Our five-person team was all hired at the same time. We were on a three month internal project which helped us learn the security protocols for software at the bank. The project was sold to us as “make this Excel spreadsheet into a web app”. Once we dived in deep, we realized this was a quirky problem with some hidden issues. The spreadsheet had a dozen tabs, data from several years, a constantly evolving report, and a dozen users that all added data to it. Our basic web app turned into a quirky data project that required data auditing, a report-designing system, hierarchies of management, and redefining terminology the department used. (For more fun, we were told another team tried to tackle this in the past and couldn’t do it.)

The five of us designing the metric tracking part of the system**
The five of us designing the metric tracking part of the system**

What did I Do?

  • While many of us worked on the original design and wireframes, I came up with the idea of redefining their terminology (what we called “metrics” and different kinds of metrics) so it made sense to us (the client used a lot of words interchangeably), and later I designed a way to abstract out the database tables to make it easy to store the different kinds of metrics in the same table. It resulted in faster queries later.
  • To ensure people could edit the actual data metrics, we had a sort of “meta” database table describing the metrics themselves, then a table to store the metric data. (ex: “Widgets per hour” vs “this month we did 12 widgets/hr”.) I had suggested this idea originally and it replaced an old idea that wasn’t really effective.
  • Some metrics were calculated (ex: average per year might be the sum of the metric divided by 12). We wanted to ensure users couldn’t mess up these formulas. I came up with two ideas. The first was to make a formula that could be stored with both constants (as in the “12” above) as well as ID numbers (so some metric might be database ID 45). Prefixing a ‘c’ or ‘i’ on the number meant we could tell what the number meant, and ID numbers could just pull the metric from it’s table and row. This remained fast to query.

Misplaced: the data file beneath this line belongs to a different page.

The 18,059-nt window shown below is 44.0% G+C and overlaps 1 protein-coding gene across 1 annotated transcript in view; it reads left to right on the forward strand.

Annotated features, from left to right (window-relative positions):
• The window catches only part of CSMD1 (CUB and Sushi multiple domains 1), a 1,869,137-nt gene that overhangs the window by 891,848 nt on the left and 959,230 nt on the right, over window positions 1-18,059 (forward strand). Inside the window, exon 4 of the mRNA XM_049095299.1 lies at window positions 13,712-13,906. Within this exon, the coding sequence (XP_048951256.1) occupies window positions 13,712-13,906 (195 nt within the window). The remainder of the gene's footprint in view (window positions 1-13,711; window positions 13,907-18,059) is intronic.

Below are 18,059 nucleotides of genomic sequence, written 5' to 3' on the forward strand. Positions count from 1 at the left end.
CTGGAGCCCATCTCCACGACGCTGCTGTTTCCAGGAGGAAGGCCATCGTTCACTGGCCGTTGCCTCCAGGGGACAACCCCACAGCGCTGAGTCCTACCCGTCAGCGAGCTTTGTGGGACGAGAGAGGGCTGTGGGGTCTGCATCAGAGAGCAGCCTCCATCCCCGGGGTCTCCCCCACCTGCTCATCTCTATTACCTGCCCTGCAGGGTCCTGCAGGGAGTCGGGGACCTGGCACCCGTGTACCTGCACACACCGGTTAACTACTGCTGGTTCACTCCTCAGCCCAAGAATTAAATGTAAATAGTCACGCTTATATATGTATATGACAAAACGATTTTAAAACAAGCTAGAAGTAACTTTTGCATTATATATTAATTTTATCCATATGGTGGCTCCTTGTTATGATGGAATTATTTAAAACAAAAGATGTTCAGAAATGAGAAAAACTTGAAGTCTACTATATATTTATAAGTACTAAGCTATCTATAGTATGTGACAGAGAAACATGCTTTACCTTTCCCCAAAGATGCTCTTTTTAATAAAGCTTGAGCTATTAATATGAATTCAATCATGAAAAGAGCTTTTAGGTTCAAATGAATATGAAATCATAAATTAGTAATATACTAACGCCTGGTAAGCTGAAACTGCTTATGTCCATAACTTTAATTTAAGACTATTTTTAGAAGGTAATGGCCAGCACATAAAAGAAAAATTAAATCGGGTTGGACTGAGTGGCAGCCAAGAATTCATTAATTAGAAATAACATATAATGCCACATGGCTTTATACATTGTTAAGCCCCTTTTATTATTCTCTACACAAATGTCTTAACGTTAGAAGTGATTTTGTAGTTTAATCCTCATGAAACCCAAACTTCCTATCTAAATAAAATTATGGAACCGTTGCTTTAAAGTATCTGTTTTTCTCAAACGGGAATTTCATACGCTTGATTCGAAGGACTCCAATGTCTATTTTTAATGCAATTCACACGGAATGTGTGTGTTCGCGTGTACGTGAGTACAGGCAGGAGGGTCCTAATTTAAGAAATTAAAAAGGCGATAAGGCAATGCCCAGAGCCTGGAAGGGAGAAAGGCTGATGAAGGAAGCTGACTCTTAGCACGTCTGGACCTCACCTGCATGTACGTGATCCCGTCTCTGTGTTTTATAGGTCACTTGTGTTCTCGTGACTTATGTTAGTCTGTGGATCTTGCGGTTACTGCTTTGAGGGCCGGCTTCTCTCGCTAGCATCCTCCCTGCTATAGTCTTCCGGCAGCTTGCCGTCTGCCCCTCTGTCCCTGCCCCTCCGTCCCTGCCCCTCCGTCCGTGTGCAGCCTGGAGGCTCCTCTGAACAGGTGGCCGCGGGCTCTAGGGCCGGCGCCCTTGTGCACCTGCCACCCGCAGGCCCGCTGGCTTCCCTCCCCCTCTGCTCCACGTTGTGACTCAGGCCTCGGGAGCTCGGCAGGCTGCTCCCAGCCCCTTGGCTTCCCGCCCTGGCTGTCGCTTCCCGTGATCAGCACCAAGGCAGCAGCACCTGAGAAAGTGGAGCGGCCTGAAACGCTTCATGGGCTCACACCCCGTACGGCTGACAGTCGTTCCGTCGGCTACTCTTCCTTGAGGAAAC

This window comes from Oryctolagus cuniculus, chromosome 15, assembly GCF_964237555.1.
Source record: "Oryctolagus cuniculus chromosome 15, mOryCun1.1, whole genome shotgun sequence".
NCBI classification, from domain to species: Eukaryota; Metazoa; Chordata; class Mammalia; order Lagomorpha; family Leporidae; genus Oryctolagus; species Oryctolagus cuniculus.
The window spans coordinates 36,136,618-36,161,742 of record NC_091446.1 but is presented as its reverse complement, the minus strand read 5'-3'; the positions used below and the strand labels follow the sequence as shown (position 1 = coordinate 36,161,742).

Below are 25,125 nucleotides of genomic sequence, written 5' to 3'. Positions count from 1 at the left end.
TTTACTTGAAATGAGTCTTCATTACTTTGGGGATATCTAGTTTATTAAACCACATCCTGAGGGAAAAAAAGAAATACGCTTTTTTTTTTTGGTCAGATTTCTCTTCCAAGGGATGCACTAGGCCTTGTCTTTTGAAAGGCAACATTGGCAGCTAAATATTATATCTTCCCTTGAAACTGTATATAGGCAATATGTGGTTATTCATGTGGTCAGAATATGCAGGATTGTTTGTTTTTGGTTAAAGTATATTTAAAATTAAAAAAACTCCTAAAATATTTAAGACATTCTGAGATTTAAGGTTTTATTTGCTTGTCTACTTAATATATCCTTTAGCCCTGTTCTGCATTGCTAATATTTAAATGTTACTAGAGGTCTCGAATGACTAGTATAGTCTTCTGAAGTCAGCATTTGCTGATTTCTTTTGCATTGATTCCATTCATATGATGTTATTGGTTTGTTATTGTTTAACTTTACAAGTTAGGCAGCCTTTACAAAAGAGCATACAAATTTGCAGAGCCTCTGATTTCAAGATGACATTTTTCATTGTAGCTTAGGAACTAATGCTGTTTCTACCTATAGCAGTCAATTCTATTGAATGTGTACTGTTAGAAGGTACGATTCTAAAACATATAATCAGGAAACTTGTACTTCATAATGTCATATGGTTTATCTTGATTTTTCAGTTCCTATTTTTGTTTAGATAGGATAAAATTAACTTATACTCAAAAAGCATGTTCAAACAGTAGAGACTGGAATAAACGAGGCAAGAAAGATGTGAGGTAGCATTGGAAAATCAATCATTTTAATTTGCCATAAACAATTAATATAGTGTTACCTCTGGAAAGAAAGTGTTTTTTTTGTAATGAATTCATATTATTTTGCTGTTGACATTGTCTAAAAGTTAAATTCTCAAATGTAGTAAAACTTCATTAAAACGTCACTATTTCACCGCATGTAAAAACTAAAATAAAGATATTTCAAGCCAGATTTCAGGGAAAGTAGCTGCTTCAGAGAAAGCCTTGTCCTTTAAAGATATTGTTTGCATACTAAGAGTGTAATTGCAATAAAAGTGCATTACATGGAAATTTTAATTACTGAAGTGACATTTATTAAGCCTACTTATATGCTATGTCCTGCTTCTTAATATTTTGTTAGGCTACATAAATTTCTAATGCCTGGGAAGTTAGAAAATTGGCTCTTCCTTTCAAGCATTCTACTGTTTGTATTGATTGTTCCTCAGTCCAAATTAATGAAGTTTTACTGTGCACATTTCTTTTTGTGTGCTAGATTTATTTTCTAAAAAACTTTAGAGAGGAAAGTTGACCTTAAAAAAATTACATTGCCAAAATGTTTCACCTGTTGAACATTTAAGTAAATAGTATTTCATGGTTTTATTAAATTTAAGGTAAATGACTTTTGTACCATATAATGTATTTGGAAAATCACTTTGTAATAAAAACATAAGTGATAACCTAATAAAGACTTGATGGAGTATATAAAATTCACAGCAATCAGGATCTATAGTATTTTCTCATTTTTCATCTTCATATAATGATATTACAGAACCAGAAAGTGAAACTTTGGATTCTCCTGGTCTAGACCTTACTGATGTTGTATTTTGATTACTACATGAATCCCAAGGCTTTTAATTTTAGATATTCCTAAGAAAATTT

• The second idea was to provide the user a calculator-like interface to allow users to enter only valid formulas. While the calculator wasn’t my idea, the validation scheme was. On the front end, we gave them a literal calculator that you could also drag metric names into the equation. This used a state machine I designed to ensure whatever they put in couldn’t be saved until the formula was mathematically correct. On the back end, we used a math parsing framework to validate the entry before it was saved.
  • We needed to add auditing to the data so it tracked who entered what. I designed this system where audits were stored in a separate audit table, both making saves and lookups easy.
  • We needed a hierarchy of who could add, edit, or delete particular sets of data. I came up with the idea of tying in our system with Active Directory so we could actually look up the management ladder and allow people to edit the people’s entries that were under them. If they moved teams, left the company, etc., they lost access as it was in AD already, and required no special login or management tables in our product.
  • We needed a way to create and run reports. We learned about a tool other teams used but realized on a short time frame we probably wouldn’t integrate it well so we built our own. I designed the structure of how people would design reports, and then later with another team member, came up with a structure for how it would be stored in the database.
  • Reports were VERY slow in the beginning. I developed a caching system that would pre-calculate all calculated metrics, and store those values as they were entered. Using the cached data took reports from a minute or longer to load to about a second or less to load.
  • The other developers shied away from creating PDFs. I found a library and implemented an export of a report to PDF files.
  • Not only did we get a minimal viable product out in three months, but the next group of five hired after us took over the project to finish our features. In addition, other departments in the bank saw our project and loved the open design of it and wanted to adopt it for their own use.

My Successes While Interning For Two Summers

I interned with a electronic document management company that loved me so much they brought me back the next summer. I was on different teams each time.

My teammates (and the foil-covering prank I pulled)
My teammates (and the foil-covering prank I pulled)

What did I Do?

  • The first summer, I was handed a tiny bit of code that was supposed to build out a set of sample documents to test in a report. After two months, I had expanded that from that tiny bit to an entire testing framework that would create documents and test them against the business intelligence reports automatically. This reduced the work of our QA person about 50% because she didn’t have to manually test reports.
  • I added internationalization to the the business intelligence installer application.
  • The second summer, I was given a C# program to add features to. I had not learned C# before. I added the features requested, but also discovered some quirks in how it ran on particular clients’ machines. I also fixed those additional bugs.
  • I added a variety of features to a large JavaScript app that used jQuery (which I had never used at the time).
  • During the second summer, I helped fellow interns not only understand the products they were working on, but often went over and paired with them on debugging sessions to find errors and help them “rubber duck” on tasks. I helped out 5 interns that summer.